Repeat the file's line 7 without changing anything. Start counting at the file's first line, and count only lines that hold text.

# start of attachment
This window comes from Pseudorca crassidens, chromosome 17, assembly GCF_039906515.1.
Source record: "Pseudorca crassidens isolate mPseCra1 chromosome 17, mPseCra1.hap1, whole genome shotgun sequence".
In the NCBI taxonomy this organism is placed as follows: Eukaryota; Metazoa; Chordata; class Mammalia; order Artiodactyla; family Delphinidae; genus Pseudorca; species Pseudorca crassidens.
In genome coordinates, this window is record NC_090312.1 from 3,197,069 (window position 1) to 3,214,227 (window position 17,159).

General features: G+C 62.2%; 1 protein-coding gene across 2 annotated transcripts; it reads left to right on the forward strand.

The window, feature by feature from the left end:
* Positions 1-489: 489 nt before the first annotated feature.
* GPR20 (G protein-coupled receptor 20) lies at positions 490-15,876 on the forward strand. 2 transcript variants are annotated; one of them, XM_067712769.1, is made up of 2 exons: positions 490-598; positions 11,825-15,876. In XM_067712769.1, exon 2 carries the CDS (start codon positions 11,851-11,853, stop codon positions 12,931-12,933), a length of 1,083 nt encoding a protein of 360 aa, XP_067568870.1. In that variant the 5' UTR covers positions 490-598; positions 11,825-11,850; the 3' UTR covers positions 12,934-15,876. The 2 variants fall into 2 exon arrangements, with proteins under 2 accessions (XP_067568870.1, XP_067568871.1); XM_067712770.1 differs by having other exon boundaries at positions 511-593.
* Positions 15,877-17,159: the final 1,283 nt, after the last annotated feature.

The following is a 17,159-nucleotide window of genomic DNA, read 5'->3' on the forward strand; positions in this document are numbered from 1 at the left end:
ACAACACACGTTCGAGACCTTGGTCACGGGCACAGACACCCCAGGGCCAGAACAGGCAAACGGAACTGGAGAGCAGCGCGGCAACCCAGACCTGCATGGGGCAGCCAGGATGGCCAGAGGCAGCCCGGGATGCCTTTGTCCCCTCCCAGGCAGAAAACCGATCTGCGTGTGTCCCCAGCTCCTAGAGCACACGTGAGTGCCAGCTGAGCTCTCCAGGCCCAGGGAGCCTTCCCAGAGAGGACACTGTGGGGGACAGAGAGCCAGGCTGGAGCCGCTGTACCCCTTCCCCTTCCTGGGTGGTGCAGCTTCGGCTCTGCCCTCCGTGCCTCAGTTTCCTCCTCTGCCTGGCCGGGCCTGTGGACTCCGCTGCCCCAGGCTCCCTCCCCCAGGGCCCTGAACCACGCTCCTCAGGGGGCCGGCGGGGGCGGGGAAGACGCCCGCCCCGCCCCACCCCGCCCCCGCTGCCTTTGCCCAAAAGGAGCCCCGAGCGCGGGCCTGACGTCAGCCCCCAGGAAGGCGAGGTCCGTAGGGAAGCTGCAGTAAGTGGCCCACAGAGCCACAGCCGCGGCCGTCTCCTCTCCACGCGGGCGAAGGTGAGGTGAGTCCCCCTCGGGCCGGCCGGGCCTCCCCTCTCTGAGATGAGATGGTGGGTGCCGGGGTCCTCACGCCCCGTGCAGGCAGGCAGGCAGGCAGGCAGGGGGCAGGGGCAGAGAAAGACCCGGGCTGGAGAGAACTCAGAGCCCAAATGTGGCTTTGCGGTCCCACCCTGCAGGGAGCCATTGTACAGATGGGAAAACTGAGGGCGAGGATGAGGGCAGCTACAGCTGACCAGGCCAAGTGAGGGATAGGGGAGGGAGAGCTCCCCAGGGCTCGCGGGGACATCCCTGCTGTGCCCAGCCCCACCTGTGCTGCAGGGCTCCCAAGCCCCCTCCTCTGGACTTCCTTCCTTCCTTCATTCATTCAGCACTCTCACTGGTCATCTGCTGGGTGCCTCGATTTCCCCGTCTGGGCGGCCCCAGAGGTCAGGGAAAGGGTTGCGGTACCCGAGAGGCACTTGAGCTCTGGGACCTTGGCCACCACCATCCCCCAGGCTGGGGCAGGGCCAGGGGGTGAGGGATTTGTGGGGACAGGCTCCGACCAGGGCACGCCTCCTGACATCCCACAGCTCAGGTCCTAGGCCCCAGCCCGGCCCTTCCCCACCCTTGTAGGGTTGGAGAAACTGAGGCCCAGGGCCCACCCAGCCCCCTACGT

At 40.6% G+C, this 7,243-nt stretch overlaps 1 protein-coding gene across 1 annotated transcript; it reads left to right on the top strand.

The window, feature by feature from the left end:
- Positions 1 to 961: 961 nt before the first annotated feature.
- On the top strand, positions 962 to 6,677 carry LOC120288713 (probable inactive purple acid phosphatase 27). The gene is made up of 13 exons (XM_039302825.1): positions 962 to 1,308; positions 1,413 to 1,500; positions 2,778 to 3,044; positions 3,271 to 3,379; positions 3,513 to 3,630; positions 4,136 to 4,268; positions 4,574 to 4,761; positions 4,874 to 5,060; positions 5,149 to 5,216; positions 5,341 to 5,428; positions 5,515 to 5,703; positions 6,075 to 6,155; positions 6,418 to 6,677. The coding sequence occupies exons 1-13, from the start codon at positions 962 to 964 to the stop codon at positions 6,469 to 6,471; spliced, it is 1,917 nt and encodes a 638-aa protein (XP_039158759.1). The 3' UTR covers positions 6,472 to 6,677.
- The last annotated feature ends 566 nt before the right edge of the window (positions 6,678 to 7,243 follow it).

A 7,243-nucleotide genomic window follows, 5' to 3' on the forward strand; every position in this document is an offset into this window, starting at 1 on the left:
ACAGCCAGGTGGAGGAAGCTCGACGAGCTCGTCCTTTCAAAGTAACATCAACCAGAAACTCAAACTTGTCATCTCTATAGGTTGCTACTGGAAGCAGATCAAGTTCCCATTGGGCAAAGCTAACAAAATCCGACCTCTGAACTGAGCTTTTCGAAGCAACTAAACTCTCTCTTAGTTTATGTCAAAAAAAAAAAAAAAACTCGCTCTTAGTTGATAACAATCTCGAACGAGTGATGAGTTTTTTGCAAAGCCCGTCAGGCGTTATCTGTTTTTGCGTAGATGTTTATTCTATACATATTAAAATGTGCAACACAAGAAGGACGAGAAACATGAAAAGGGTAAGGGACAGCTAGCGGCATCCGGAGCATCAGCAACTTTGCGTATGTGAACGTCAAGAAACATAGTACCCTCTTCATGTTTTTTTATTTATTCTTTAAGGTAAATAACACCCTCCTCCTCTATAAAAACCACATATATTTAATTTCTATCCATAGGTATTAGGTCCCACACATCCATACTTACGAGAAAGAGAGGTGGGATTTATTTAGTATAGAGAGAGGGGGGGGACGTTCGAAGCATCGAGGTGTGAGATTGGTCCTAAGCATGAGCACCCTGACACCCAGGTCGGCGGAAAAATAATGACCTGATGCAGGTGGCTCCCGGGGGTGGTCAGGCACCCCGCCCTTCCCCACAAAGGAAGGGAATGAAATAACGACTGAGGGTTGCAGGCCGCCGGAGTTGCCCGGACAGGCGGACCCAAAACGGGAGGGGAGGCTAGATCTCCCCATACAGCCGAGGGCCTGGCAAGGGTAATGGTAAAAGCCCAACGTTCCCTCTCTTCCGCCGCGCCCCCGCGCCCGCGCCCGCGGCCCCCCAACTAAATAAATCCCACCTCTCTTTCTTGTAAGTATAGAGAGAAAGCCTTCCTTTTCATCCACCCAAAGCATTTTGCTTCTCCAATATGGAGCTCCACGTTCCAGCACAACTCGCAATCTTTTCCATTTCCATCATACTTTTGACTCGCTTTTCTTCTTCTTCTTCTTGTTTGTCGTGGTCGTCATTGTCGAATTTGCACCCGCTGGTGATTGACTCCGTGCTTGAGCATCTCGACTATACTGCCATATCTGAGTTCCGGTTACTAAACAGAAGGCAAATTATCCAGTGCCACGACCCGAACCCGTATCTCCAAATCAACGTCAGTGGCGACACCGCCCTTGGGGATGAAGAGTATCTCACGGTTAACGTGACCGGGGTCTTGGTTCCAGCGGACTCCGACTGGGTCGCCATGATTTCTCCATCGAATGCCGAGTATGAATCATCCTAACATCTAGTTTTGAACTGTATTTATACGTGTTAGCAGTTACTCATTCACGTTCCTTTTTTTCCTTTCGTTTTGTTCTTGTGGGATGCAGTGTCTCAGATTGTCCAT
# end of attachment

* Positions 1-489: 489 nt before the first annotated feature.